- The sword of divine justice is every moment brandished over their heads, and it’s nothing but the hand of arbitrary mercy, and God’s mere will, that holds it back.
- If God should withdraw his hand by which [hungry lions] are restrained, they would in one moment fly upon their poor souls.
- The wrath of God is like great waters that are dammed for the present increasing more and more, and rise higher and higher, till an outlet is given; and the longer the stream is stopped, the more rapid and mighty is its course, when once it is let loose.
- The God that holds you over the pit of hell, much as one holds a spider or some loathsome insect over the fire, abhors you, and is dreadfully provoked; his wrath towards you burns like fire
- God looks upon you as worthy of nothing else, but to be cast into the fire.
- You are ten thousand times so abominable in his eyes, as the most hateful and venomous serpent is in ours.
- Your punishment will indeed be infinite. Oh, who can express what the state of a soul in such circumstances is!
Of significant note – Edwards was a Calvinist. And there are certainly Calvinistic overtones within his sermon. Nevertheless, I think there’s a ‘normalcy’ within the Christian perception of God and how God is more feared than loved. Two things come to mind:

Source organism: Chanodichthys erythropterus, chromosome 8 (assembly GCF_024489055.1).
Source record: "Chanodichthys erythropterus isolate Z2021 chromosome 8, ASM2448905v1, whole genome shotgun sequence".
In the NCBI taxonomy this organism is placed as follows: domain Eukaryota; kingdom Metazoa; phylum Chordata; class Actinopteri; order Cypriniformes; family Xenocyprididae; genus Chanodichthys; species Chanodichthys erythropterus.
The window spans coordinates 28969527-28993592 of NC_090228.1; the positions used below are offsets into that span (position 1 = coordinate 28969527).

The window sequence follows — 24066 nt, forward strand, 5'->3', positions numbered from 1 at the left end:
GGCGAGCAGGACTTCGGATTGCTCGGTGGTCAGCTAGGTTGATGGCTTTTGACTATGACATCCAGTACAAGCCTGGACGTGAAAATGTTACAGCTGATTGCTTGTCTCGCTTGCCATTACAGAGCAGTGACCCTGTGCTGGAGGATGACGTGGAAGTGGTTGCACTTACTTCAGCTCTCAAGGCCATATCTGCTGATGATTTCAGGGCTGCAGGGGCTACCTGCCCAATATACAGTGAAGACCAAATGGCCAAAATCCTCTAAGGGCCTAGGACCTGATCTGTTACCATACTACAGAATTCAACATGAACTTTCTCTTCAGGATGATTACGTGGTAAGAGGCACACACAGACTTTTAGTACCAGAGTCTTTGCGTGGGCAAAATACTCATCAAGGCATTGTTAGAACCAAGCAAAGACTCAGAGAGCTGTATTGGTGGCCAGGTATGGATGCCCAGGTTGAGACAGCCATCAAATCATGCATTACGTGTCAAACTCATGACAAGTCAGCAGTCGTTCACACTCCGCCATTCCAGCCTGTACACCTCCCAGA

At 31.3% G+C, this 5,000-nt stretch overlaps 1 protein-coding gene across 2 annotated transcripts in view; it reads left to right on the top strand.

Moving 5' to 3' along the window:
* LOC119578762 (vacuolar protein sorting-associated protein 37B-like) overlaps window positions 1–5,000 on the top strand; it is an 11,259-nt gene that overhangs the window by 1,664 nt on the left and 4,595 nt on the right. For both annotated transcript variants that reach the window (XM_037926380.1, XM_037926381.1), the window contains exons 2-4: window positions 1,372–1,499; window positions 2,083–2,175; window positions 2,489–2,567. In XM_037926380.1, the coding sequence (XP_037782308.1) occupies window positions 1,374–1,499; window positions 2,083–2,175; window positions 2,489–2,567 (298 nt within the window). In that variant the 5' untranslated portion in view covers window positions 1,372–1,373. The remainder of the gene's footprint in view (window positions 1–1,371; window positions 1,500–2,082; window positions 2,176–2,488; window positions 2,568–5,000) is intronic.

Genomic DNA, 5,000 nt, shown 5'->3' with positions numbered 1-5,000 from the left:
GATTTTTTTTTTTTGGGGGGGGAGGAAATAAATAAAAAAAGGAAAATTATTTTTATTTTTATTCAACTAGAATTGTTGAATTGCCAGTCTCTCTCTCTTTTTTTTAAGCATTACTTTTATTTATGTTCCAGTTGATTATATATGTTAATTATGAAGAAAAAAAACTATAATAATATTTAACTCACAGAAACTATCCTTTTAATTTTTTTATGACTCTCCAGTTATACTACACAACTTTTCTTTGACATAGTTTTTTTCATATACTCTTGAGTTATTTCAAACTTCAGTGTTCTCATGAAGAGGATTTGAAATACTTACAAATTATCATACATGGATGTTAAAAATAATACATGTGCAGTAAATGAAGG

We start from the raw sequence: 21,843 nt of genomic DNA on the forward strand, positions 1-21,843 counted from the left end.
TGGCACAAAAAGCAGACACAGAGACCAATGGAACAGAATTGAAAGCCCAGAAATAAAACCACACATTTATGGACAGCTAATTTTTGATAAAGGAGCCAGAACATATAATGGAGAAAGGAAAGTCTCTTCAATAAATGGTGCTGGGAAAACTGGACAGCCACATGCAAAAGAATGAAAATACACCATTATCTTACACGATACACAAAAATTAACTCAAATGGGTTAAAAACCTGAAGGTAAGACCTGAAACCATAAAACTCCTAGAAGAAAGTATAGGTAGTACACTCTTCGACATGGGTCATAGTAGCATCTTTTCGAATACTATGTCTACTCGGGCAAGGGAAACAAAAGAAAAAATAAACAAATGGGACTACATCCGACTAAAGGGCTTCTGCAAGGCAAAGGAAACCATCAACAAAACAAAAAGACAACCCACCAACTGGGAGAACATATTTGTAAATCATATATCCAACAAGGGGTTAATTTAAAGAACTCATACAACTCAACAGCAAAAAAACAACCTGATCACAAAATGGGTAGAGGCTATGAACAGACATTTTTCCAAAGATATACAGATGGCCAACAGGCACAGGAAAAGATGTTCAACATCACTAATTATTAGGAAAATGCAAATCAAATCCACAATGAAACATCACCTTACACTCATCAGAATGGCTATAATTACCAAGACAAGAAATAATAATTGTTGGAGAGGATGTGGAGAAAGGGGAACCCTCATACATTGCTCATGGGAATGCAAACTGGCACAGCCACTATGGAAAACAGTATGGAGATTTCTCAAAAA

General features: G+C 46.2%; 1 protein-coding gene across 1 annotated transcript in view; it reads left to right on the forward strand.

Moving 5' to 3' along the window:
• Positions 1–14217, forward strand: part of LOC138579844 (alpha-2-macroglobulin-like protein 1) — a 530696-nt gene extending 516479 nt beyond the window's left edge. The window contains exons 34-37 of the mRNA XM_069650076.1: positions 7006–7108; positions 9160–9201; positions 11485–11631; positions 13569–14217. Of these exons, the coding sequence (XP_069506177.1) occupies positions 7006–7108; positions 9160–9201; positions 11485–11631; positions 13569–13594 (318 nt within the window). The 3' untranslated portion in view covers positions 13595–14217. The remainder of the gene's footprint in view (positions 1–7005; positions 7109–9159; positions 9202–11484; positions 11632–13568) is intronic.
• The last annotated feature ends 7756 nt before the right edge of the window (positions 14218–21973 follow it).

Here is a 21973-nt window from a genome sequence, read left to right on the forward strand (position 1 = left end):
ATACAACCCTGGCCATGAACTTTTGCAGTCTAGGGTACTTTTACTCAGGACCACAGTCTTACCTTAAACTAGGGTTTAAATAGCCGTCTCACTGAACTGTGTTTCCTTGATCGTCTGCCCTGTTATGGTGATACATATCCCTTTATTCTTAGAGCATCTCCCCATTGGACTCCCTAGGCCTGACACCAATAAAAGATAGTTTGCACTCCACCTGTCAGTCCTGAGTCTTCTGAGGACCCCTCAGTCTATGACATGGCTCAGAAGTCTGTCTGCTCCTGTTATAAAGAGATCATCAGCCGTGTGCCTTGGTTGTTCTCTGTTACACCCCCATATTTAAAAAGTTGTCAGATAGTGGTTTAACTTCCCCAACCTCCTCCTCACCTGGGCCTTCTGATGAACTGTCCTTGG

- The motivation for one to come to God is not out of his love for us love but is because of the literal fear that we have of him.
- Because of the doctrines of grace, Edwards, along with every Calvinist aware of their doctrines of grace, knows that there’s not a damn thing anyone can do to propel their own salvation. Rather, unconditional election stipulates that it is God who does the choosing. And God obviously doesn’t choose everyone. In fact, the number of ‘elect’ people throughout the world appears to be rather small.
So, what should be made of all this. All told, fear of the Lord is a mixed bag. Normally, when I think of ‘fear’, what comes to my mind are things such as guilt, getting caught or exposed, consequences and subsequent punishment or even being afraid of failure. And suddenly I’m supposed to make a quick turn and realize that fear of the Lord is a good thing. If anything, fear motivates me to prevent me from potentially doing things which might harm me. And in a like manner, fear of the Lord seems oriented toward God destroying that which he has created. I’ll certainly admit that context is everything when it comes to translating and understanding the teaching of the Bible. But it does seem odd that there are more people afraid of God, who is, after all, love. It’s a conundrum. And sadly, I see this manifested within Calvinistic doctrines – i.e. total depravity and unconditional election. I fully understand the Calvinist perspective as to how man is fallen and unable to seek God on his own and how it is God and God alone who “chooses” whom to save. But that God only chooses a small percentage of people to save only confirms a bias that people generally are afraid of God … and not, as it were, to revere and serve him out of love.